In the unassuming gallery area of the Bronx Documentary Center’s annex are 128 photographs—unframed and held up by magnets—by Peter van Agtmael that, in whole, characterize the most ambitious presentation of documentary pictures I have encountered in current memory. Van Agtmael, who often functions in a photojournalistic mode and is a member of cooperative Magnum Shots, endeavors to interweave a lot of of the political threads that have outlined the past number of a long time in America, each of which could have simply been the emphasis of an whole exhibition: the wars in Afghanistan and Iraq, the veterans’ working experience of coming household, the increase of Donald Trump and the alt-proper, the opioid crisis, the Mexican-American border, September 11, January 6, police brutality, systemic racism, white privilege, and so a lot extra. This type of unwieldy thematic scope could very easily render “Look at the United states of america,” messy or superficial. But, since the images are paired with considerate texts by van Agtmael, and due to the fact the whole present is undergirded by his personal tale of expanding up as a boy fascinated by and drawn to war, the exhibition does not just attain coherence—it transcends its pretty style.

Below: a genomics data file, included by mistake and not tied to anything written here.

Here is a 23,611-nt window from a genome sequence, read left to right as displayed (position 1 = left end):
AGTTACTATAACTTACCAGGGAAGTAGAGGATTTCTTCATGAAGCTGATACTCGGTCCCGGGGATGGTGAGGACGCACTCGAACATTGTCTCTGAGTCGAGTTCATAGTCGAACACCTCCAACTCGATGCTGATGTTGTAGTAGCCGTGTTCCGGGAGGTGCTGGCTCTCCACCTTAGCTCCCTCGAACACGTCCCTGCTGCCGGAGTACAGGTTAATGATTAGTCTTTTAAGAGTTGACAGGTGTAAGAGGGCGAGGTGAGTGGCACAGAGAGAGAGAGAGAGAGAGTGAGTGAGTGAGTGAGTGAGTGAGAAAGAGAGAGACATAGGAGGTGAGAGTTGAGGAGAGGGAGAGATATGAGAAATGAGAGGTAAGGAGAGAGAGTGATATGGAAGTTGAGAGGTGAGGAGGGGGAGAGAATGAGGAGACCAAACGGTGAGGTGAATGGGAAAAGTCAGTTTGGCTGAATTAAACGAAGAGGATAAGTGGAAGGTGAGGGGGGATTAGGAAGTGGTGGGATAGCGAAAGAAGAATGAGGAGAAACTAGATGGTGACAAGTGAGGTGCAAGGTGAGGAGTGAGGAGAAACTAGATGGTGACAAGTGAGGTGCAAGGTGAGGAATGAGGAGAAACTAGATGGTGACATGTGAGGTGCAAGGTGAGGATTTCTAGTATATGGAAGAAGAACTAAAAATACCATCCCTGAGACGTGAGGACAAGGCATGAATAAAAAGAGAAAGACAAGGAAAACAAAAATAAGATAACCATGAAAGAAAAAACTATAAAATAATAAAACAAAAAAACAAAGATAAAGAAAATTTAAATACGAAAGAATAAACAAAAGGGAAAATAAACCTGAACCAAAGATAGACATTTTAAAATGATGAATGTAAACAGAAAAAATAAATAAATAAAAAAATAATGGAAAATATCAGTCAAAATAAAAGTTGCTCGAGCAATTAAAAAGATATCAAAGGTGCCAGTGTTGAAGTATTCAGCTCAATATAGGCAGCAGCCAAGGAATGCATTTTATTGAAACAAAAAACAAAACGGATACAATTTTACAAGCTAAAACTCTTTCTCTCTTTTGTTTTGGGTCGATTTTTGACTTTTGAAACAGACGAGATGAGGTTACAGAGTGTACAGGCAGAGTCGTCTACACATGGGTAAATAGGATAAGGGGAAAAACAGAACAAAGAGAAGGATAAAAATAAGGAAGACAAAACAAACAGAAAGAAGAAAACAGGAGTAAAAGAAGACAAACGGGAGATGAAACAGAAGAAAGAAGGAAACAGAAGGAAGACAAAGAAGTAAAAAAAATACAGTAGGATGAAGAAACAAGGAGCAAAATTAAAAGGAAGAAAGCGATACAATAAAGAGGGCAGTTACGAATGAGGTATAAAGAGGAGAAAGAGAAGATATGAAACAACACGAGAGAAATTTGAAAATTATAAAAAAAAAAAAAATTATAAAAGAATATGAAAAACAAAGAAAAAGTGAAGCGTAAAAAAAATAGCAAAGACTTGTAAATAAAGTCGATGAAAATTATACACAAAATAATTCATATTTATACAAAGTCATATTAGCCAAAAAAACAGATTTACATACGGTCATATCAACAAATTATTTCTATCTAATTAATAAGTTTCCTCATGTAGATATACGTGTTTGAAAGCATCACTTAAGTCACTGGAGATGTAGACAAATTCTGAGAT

The de facto master vital to examining this numerous range of pictures as a one overall body of operate is current in nearly every graphic of the exhibition, but there are a several where by it’s illustrated most obviously, this kind of as van Agtmael’s photograph of an Iraq War veteran’s toy light saber struggle with his little ones. Right here we obtain simulated violence freighted with the cost of authentic violence—the veteran has a prosthetic leg, the consequence of a rocket attack in Baghdad on the Fourth of July, 2006. In this article we locate the vicious cycle of the American war machine, a community of brutality overseas propping up a society of brutality at household. And, probably most importantly, below we find the pathetic banality of our individual barbarousness, the everydayness of our national bloodlust.
In short, “Look at the USA” appropriately forces us to do just that. And what you are going to see is van Agtmael’s evenhanded perspective of a country that fetishizes violence in its bones, where by the line in between cosplay war and true war is blurred further than apprehension and efficacy.
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